The following post on geotagging blogs is by Rob O’Daniel from 2Dolphins.
Remember the old adage, “The three most important things in real estate are location, location, and location?” Soon enough, that saying may even hold true in the virtual landscape of the Internet.
Geotagging, or the process of adding geographic information (latitude, longitude, & other positional data) to almost any digital content is a quickly-growing trend. Once geotagged, media such as websites, blog posts, RSS feeds, images, or videos can be easily displayed on an online map or cross-referenced with other information about that area or location.
One way to get your feet wet with this is to make your website or blog’s location known. By adding geographical metatags to the header of your HTML documents (a.k.a. web pages), between the and elements, you’ll “geotag” your website, allow search engines that support this feature to recognize its global position, and (hopefully) help more readers find your blog geographically.
So, where to begin? It’s easier than you think, although it will take a little bit of research to gather your specific location info. Once you have that, geotagging your site or blog is a simple matter of a few additional lines of HTML code. For example sake, here’s what I used on 2Dolphins:
<!– Begin global positioning META tag stuff —————>
<!– GeoTag metadata ————————————->
<meta name=”geo.position” content=”31.896788;-102.368551″ />
<meta name=”geo.country” content=”US” />
<meta name=”geo.region” content=”US-TX” />
<meta name=”geo.placename” content=”Odessa, TX 79762, USA” />
<!– GeoURL metadata ————————————->
<meta name=”ICBM” content=”31.896788,-102.368551″ />
<meta name=”DC.title” content=”2Dolphins” />
<!– Getty Thesaurus of Geographic Names (TGN) metadata –>
<meta name=”tgn.id” content=”7014260″ />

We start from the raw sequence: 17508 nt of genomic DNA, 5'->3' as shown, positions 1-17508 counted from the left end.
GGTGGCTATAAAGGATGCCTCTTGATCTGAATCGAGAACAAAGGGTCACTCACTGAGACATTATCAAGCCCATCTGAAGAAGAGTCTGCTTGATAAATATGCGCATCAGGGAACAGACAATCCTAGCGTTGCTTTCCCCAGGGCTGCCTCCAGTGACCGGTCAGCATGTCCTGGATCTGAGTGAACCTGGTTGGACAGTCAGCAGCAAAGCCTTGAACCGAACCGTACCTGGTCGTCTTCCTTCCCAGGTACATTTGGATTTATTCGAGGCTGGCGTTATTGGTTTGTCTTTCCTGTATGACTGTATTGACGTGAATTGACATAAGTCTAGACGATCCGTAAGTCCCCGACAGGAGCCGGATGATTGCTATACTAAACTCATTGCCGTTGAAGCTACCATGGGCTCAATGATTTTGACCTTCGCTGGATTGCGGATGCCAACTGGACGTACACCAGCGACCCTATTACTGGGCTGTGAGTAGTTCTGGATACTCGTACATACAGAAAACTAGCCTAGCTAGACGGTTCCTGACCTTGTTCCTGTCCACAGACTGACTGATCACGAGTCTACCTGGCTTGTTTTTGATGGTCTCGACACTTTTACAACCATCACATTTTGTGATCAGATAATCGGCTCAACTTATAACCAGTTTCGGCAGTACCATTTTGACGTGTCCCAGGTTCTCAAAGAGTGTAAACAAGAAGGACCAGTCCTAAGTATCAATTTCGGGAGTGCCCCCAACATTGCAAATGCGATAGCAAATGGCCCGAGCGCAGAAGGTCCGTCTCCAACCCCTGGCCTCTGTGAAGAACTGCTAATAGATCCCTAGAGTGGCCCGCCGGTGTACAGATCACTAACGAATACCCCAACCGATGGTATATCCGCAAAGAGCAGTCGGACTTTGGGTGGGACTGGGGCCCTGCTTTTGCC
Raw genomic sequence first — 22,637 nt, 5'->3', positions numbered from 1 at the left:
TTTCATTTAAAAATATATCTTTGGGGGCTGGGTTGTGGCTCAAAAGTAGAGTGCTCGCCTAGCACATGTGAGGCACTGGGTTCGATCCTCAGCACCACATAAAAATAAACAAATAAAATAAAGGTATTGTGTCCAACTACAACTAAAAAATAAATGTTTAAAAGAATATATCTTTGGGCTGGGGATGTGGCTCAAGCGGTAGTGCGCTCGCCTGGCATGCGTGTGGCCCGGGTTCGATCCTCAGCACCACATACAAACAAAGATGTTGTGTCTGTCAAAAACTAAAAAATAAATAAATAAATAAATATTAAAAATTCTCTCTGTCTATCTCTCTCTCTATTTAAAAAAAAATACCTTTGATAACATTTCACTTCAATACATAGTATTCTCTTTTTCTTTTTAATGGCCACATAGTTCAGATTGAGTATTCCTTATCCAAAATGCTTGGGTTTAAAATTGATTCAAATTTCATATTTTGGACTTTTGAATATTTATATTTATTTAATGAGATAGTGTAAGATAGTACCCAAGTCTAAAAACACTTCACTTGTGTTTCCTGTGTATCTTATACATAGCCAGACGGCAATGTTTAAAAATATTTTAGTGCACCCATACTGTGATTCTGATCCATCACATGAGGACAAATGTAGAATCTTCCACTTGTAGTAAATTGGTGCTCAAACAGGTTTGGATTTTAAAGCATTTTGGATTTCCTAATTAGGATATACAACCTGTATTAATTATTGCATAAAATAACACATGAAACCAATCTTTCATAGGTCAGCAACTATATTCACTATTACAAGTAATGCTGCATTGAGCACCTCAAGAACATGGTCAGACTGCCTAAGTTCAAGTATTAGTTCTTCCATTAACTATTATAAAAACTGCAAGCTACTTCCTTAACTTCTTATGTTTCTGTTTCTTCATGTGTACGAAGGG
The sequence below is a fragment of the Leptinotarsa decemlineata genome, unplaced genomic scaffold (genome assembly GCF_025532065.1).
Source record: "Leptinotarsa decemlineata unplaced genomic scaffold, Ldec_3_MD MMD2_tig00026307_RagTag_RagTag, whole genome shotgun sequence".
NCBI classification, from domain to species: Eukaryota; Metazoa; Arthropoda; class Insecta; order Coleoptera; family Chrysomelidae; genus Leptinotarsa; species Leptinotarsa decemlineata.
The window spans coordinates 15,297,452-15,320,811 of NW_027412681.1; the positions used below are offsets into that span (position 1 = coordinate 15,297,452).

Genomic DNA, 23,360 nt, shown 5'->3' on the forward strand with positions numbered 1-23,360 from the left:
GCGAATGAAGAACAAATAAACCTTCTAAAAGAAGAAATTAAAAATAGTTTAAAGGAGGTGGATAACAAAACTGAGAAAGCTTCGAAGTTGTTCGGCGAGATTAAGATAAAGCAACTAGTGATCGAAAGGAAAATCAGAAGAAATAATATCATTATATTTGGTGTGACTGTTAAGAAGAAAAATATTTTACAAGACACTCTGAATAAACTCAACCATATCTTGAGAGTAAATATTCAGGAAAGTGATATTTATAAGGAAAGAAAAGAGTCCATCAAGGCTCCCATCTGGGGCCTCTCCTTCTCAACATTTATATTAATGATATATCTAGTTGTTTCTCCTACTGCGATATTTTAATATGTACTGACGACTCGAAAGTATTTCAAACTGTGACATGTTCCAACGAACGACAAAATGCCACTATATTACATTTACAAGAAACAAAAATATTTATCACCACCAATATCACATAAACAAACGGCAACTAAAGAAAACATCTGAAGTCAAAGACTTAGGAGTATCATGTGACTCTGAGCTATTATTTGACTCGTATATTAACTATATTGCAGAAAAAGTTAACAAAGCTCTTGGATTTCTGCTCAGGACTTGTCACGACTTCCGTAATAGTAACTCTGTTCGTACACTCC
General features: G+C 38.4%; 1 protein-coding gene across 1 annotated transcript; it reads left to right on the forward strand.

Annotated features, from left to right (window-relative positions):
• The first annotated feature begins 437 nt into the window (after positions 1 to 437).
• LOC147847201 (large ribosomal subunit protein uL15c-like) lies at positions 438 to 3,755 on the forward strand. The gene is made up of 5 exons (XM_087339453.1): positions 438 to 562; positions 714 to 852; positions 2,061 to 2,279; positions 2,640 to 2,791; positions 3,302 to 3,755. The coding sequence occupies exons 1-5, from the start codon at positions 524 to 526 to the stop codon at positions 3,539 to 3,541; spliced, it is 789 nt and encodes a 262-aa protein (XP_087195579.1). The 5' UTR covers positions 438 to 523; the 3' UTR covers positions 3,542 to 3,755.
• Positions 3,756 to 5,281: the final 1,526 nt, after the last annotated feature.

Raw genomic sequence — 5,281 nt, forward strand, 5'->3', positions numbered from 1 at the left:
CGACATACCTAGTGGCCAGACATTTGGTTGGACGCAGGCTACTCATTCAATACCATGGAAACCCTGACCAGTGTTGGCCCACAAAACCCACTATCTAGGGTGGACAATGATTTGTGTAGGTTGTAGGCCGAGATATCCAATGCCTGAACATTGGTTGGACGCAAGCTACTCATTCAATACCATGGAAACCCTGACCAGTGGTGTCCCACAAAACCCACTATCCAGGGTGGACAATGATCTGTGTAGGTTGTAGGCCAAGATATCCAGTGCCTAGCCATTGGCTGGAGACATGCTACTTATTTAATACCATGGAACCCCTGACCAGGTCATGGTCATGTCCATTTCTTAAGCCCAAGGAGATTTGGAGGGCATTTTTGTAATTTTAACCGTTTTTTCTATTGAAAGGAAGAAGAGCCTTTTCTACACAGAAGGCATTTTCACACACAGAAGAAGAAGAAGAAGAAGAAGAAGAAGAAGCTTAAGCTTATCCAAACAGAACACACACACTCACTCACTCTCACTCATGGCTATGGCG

<meta name=”tgn.name” content=”Odessa” />
<meta name=”tgn.nation” content=”United States” />
<!– End global positioning META tag stuff —————–>
(Note that the comments & blank lines in the example above are included only to make the code more understandable and may be changed or omitted if so desired.)
Unfortunately, the geotagging standards are still in something of a state of flux, but by adding these several groupings of tags, you’re covering all the competing methods.
Of course, you’ll want to change the contents of these tags to match your actual location. Note that information within the quotes is case-sensitive and that the numbers in “geo.position” are separated by a comma rather than semicolon. Daniel Filzhut’s MyGeoPosition is a handy tool to help you generate the positional data for the GeoTag & GeoURL metadata fields.
(The “geo.placename” tag is an optional free text field that’s typically used for city & province or city, state & zipcode, but can contain any relevant location info you’d like to place in there.)
You can visit the Getty Thesaurus of Geographic Names (TGN) site to find the information for those fields. The search function on this site seems kind of tricky – I had far better luck with finding my location data by using the Browse the TGN hierarchies link and drilling down through the structure. Also be mindful that if you’re in the U.S., you’ll begin by selecting “North and Central America (continent).”
Once you’ve gathered the info and added the geographic tags into your blog or website code, be sure to submit your site at GeoURL, GeoTags and feedmap. If you’d like to see what your geographical net neighborhood looks like, key your newly-updated website URL in the search box at Fabio Cipriani’s Google Maps-mashup Geo-Serendipity.
And there you have it – a few extra lines of code and your blog or website is a part of the geotagging community. Is this likely to make an immediate or major difference in the amount of traffic your website receives? Probably not, but anything extra you can do to be noticed by search engines is a good thing. And as more websites & blogs do get on-board with geographically tagging, you’ll be at the forefront of the wave.
Let us know what you think about geotagging – post a comment or question!